I think I will conduct an experiment while the boat is in the marina. I’ll disconnect shore power then run the fridge and some lights and check battery levels from time to time just to be sure the engine battery is not discharging.


                The single battery isolator on all Bavarias is in the negative (earth or ground) line and removes both batteries from the common ground bus.

                The positives are isolated from each other by a split charge diode arrangement as described by Saloma so there is no draw on the engine battery from the domestic stuff (fridge, lights etc.).

                So, nothing to worry about!



                  I have replaced the split charge diode on my 37 with a VSR which is more efficient than a diode, but does the same job of charging the start battery first then the house battery. Typically a start battery needs minimal charging if the engine is a quick starter. The battery charger is also split to charge the two banks separately.

                  To cater for the unlikely situation where the start battery fails I also have a switch cluster that isolates the +ve of each bank independently plus a parallel switch so that the house bank can start the engine. The standard -ve isolator is still there, but normally left on.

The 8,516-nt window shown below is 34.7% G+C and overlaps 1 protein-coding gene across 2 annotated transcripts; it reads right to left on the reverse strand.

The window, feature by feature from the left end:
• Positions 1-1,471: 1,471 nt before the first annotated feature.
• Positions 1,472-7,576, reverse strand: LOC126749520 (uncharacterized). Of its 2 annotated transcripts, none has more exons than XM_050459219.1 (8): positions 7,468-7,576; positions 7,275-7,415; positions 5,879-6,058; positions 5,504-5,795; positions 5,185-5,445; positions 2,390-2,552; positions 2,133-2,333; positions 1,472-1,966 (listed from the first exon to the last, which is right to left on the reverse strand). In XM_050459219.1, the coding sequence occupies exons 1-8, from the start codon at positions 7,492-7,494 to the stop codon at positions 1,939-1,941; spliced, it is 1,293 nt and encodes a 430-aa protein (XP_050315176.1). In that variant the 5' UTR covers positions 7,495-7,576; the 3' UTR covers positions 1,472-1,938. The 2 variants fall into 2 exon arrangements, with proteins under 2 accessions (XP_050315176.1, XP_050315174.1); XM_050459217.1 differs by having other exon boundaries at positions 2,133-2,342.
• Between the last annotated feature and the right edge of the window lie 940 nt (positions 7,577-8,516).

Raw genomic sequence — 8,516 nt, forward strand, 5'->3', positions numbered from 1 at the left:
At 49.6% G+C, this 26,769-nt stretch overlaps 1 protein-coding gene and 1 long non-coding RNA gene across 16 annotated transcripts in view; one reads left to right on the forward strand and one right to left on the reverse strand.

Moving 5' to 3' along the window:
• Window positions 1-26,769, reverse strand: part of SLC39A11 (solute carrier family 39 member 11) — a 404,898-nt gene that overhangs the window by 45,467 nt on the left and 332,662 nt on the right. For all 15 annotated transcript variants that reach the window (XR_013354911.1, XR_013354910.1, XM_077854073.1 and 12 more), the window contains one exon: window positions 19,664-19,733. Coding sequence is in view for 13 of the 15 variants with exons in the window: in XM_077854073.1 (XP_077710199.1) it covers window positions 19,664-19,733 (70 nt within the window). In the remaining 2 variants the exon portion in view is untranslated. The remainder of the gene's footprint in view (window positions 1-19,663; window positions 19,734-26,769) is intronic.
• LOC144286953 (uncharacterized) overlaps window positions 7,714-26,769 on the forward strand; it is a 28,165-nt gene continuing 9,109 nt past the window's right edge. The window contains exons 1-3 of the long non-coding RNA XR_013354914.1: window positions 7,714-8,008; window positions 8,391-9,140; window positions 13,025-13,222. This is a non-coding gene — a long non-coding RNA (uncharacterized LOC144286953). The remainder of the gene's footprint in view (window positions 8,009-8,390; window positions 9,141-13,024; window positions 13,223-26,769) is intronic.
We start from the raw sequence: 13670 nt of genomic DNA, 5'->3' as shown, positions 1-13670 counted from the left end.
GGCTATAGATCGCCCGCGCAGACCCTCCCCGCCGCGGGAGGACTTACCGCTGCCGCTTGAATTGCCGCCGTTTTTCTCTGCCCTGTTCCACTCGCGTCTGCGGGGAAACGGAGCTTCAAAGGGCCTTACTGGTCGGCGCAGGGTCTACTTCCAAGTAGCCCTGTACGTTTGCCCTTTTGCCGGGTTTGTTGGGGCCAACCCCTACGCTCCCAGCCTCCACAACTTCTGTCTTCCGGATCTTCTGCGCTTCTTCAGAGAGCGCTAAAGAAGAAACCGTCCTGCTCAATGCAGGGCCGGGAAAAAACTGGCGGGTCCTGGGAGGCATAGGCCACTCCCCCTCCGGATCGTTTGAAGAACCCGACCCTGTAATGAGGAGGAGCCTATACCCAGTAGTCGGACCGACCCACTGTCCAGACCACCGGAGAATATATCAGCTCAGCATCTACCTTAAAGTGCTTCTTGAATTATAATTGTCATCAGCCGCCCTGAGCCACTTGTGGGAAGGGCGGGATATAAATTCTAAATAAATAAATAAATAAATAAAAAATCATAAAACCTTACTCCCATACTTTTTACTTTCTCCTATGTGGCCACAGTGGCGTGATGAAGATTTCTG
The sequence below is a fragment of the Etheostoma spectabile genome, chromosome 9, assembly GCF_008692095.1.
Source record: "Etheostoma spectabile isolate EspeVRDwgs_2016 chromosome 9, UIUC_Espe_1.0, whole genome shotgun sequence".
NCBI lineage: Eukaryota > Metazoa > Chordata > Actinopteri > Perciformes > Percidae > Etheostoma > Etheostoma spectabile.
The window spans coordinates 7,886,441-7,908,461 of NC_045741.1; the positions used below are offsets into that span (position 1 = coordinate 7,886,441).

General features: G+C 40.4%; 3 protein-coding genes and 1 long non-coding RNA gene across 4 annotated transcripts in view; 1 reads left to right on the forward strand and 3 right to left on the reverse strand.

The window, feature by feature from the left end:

The switches and VSR are made by BEP Marine and supplied by Merlin Power. A big improvement in functionality over the standard system.


                    After a couple of weeks cruise up and down the NE coast I can now confirm from experience that the engine start battery is indeed isolated from the domestic stuff. After several nights at anchor, the engine start battery never dropped below about 13V whereas, after anchoring overnight with the anchor light and the Chartplotter on to provide the anchor alarm, the domestic battery was occasionally down as low as 10V.

                    Many thanks for all the good advice on this topic.


                      The chart plotter uses a lot of current. The depth alarm on the tri-data uses a lot less and depending on the anchorage can be as useful. An led on an extension cable, plugged into a 12v socket and tied to the backstay makes a good anchor light. Lots of things stop working when battery voltage is at 10v, especially autopilots.
                      Does anyone make a chart plotter that can have the screen switched off yet keep the alarms working so that less current is used?


                        Bavaria 36 2002
                        Because we have changed our engine and it has a much bigger alternator (115amps) we had to increase the size of the wiring to the batteries. We have therefore fitted a VSR(Voltage sensitive Relay between the engine and Domestic batteries. This has the advantage that you can get rid of the diode (which would have had to be bigger as well). You can use the thick starter cable to charge the starter battery and the only thick wires you need are the ones between the starter battery, VSR and Domestic battery. We tried a normal VSR to begin with and when it was engaged it got very very hot which must have been using current to keep itself engaged. We have since bought a Latch VSR from Stirling and this is working great. It only uses power when it switches on or switches off and doesn’t get hot.

                        The secondary advantage of the latch VSR is that if the solar panels get the domestic batteries up to 13.2 volts it joins the domestic batteries up to the starter battery and keeps that topped up too.